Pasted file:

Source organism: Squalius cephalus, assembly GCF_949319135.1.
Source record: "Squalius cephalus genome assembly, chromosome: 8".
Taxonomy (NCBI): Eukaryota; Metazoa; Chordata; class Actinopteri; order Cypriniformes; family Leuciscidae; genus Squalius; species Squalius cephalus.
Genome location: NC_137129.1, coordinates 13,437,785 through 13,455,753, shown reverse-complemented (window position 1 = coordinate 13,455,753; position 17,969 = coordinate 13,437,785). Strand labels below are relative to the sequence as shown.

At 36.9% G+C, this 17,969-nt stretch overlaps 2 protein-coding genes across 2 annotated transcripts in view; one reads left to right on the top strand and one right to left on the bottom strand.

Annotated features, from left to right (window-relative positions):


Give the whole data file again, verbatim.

Source organism: Squalius cephalus, assembly GCF_949319135.1.
Source record: "Squalius cephalus genome assembly, chromosome: 8".
Taxonomy (NCBI): Eukaryota; Metazoa; Chordata; class Actinopteri; order Cypriniformes; family Leuciscidae; genus Squalius; species Squalius cephalus.
Genome location: NC_137129.1, coordinates 13,437,785 through 13,455,753, shown reverse-complemented (window position 1 = coordinate 13,455,753; position 17,969 = coordinate 13,437,785). Strand labels below are relative to the sequence as shown.

At 36.9% G+C, this 17,969-nt stretch overlaps 2 protein-coding genes across 2 annotated transcripts in view; one reads left to right on the top strand and one right to left on the bottom strand.

Annotated features, from left to right (window-relative positions):